There are separate tabs for each of 6 data sets, for a graphical showing of how far back you can go with a data set, with a negative slope. Data is current to July or August. UAH v5.6 seems to be the outlier. There is a negative slope for the periods…

    RSS Nov 1996 to Aug 2013
    HadCRUT3 Apr 1997 to Jul 2013
    HadCRUT4 Dec 2000 to Jul 2013
    NOAA/NCDC Dec 2000 to Jul 2013
    GISS Feb 2001 to Jul 2013
    UAH Jul 2008 to Aug 2013

    Separately, I have a spreadsheet at home that compares the most recent 12-month running mean, versus the annual means for period of record, to get the rank. The latest 12-month means indicate…

    HadCRUT4 would be 9th highest
    GISS would be 9th highest
    HadCRUT3 would be 8th highest
    RSS would be 8th highest
    NCDC/NOAA would be 7th highest
    UAH would be 4th highest

    Again, UAH v5.6 appears to be an outlier. Any comments?

  11. Werner Brozek says:

    To add to what Walter said above:

    Version 5.5 is not positive for 107 months since October 2004.

    To the end of August, 2013 on UAH would rank 7th warmest if its average anomaly stayed that way for the rest of the year on version 5.5.

    So Version 6 takes UAH even further away from the others than Version 5.

  12. torontoann says:

    Well, obviously, Drs. Spencer and Christy have an awful warmist bias!!!

  13. TOM TUCKER says:

    Dr, Spencer et al,
    Assuming the other sensors are consistent with Spencer’s, we now have way more than 2200 measurements that clearly show that the computer models that are the sole basis for the AGW hysteria are fatally flawed. This should be a stake that can be driven through the heart of AGW.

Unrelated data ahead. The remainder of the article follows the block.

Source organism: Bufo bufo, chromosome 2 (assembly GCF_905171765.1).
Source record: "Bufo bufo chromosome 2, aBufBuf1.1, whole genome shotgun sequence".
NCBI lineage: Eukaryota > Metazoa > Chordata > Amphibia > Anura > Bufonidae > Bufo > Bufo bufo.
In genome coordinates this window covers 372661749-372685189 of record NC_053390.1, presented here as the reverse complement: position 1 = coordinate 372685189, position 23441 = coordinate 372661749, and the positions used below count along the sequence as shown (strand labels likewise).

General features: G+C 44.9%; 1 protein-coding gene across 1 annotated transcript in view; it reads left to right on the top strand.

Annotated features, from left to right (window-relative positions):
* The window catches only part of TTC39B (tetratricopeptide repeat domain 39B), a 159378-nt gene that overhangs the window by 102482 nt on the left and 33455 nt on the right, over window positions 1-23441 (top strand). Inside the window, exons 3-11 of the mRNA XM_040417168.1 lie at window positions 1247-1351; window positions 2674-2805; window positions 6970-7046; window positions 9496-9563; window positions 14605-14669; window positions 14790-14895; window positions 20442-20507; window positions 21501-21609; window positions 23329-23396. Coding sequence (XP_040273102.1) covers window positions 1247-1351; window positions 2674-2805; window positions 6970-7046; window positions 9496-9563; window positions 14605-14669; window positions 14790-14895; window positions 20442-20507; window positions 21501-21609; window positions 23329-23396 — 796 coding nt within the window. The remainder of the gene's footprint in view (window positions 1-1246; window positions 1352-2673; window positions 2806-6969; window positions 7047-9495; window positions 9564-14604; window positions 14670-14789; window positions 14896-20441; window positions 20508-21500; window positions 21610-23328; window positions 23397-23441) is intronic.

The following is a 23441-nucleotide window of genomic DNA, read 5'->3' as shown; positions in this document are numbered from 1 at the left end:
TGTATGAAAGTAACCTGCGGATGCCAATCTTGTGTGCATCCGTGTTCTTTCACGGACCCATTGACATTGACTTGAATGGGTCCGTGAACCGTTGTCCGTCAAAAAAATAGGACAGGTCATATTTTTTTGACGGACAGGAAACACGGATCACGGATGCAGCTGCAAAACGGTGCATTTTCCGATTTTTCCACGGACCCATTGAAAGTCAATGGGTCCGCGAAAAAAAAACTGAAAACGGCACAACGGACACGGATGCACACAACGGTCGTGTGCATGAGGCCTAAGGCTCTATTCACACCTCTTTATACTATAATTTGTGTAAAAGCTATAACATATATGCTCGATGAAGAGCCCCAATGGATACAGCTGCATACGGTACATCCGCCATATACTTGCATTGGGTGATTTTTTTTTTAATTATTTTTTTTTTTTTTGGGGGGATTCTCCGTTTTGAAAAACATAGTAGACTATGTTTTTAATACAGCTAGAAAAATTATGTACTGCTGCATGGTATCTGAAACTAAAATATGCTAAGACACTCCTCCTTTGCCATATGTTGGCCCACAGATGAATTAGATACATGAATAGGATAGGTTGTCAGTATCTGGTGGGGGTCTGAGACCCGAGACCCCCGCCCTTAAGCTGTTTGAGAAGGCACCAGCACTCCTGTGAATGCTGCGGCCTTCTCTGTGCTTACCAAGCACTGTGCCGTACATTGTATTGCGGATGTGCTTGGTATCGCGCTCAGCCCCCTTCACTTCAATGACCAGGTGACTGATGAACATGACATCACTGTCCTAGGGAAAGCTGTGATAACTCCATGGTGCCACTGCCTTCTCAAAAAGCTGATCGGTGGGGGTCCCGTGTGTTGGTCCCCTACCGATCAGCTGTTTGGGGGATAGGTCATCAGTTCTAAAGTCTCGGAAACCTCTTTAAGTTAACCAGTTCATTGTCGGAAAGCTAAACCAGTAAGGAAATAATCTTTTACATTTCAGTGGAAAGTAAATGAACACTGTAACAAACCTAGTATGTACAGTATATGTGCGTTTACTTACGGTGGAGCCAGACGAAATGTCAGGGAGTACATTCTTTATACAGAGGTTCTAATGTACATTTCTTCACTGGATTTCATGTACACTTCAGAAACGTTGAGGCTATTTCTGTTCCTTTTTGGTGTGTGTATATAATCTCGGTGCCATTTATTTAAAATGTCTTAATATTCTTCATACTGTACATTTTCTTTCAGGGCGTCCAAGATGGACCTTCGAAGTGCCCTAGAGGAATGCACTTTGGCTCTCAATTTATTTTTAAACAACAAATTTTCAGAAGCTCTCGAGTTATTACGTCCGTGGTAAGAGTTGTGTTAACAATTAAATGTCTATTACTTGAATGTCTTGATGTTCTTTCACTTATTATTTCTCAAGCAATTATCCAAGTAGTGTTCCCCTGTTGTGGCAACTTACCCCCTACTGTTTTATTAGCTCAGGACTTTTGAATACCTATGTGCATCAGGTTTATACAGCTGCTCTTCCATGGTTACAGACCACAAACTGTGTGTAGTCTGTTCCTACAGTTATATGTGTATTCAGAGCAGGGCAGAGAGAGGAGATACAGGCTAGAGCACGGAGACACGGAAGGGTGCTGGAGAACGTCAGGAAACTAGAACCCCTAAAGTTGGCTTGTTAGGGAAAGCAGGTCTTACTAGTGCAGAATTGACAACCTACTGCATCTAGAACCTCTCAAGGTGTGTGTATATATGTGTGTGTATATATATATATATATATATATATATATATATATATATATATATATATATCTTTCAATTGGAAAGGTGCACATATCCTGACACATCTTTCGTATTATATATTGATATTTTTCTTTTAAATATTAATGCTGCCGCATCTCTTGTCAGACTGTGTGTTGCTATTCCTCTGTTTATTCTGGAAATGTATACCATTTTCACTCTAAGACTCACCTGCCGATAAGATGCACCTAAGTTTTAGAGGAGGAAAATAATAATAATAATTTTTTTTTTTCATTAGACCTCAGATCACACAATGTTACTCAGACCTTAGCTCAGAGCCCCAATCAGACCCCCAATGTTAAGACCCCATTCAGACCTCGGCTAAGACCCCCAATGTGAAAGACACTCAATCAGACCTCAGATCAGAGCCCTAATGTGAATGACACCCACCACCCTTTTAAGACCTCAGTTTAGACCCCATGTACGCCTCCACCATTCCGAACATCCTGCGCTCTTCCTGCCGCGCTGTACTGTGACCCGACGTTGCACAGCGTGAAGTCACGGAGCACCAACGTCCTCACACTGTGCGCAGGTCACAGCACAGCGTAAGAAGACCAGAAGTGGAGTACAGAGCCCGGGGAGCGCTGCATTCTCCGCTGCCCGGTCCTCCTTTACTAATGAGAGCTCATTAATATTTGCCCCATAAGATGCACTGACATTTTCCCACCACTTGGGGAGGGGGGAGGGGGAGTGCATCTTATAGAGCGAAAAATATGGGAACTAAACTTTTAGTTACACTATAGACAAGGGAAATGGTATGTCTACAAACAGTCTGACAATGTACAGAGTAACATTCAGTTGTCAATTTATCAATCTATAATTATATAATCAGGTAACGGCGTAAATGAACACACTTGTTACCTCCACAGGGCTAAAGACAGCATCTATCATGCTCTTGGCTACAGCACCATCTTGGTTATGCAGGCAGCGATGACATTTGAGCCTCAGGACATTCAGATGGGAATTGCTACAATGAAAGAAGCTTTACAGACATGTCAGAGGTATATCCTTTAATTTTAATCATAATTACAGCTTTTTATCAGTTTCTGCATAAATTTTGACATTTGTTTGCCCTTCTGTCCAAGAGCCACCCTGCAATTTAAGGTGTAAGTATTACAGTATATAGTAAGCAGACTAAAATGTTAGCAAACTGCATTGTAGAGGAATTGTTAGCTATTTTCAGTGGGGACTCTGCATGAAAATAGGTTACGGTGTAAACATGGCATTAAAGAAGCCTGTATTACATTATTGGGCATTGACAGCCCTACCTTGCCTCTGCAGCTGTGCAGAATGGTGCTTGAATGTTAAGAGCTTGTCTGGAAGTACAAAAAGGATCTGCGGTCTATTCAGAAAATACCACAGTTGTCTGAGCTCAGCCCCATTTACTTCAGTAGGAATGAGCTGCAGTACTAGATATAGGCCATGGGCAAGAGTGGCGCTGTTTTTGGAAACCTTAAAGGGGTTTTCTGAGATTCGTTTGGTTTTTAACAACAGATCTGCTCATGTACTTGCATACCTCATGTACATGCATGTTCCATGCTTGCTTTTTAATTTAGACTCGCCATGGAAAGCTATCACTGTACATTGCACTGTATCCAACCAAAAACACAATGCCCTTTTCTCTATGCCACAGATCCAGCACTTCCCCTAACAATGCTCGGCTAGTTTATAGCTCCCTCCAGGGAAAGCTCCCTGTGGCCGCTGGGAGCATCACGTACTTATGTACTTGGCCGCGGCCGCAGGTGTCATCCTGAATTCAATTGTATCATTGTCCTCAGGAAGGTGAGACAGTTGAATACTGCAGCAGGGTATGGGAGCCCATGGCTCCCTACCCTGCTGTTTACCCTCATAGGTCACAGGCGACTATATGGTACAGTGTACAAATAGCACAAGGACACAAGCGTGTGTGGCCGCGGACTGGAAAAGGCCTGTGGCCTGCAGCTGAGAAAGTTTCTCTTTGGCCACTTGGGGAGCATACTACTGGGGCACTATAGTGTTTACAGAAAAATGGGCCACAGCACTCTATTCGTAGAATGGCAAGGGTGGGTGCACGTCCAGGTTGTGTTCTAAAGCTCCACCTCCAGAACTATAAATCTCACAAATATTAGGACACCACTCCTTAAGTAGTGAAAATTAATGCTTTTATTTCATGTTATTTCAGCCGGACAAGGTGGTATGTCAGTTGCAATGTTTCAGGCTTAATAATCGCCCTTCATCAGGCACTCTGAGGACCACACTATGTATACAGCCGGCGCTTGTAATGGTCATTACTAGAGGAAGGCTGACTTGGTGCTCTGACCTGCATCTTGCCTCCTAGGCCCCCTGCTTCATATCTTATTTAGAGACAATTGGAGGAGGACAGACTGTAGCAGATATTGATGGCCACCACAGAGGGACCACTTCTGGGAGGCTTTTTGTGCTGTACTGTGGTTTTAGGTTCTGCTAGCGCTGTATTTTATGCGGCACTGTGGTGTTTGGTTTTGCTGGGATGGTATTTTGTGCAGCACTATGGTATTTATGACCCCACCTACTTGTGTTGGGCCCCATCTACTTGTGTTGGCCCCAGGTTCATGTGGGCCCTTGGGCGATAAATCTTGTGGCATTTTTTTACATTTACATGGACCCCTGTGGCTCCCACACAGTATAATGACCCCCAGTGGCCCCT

I recently put together a 10 minute pitch based on Spencer’s senate testimony and his “Epic Fail” articles and gave it to my congressman. He agreed with everything I said, including that all efforts strictly aimed at reducing CO2 emissions should be put on hold until/unless measured temperatures increase significantly.
    However, his view is that politicians and the carbon-based energy industry are so afraid of the environmentalists that they will not attack the basic premiss of AGW but rather will only continue to try to mitigate the impact. HE BELIEVES THIS WILL BE THEIR POSITION UNTIL PUBLIC OPINION IS CHANGED SIGNIFICANTLY.
    What are all you guys doing to change public opinion?
    I really want to see this fraud exposed and all the waste of time and money stopped.
    Tom Tucker

  14. Stephen Wilde says:

    Changes in the level of solar activity appear to be able to alter the global air circulation resulting in less clouds when the sun is active and more clouds when the sun is inactive.

    So an active sun gives less clouds, more solar energy into the oceans and skews ENSO in favour of El Ninos which warm the air as more energy flows through the air on its way to space.

    So an active sun lets more energy in AND more energy out with the overall system energy content remaining much the same except for some variation around the mean caused by the varying timings of the various oceanic oscillations.

    An inactive sun does the opposite.

    There is no significant ‘extra’ energy stored in the oceans because the recent increase in cloudiness from more meridional jets and more equatorward climate zones prevented it from entering the oceans in the first place.

    It was simply reflected out to space.

    If that continues then El Ninos will become still weaker as compared to La Ninas and the air will cool.

  15. TOM TUCKER says:

    Andres, Where is your web site. I’d like to see it.
    Tom Tucker

  16. beevor says:

    Mann case?

    I thought he was going to Judge Judy?
    You know what I mean. The show where you make
    an ass of yourself for ten minutes in front of
    a day-time audience, and are then given a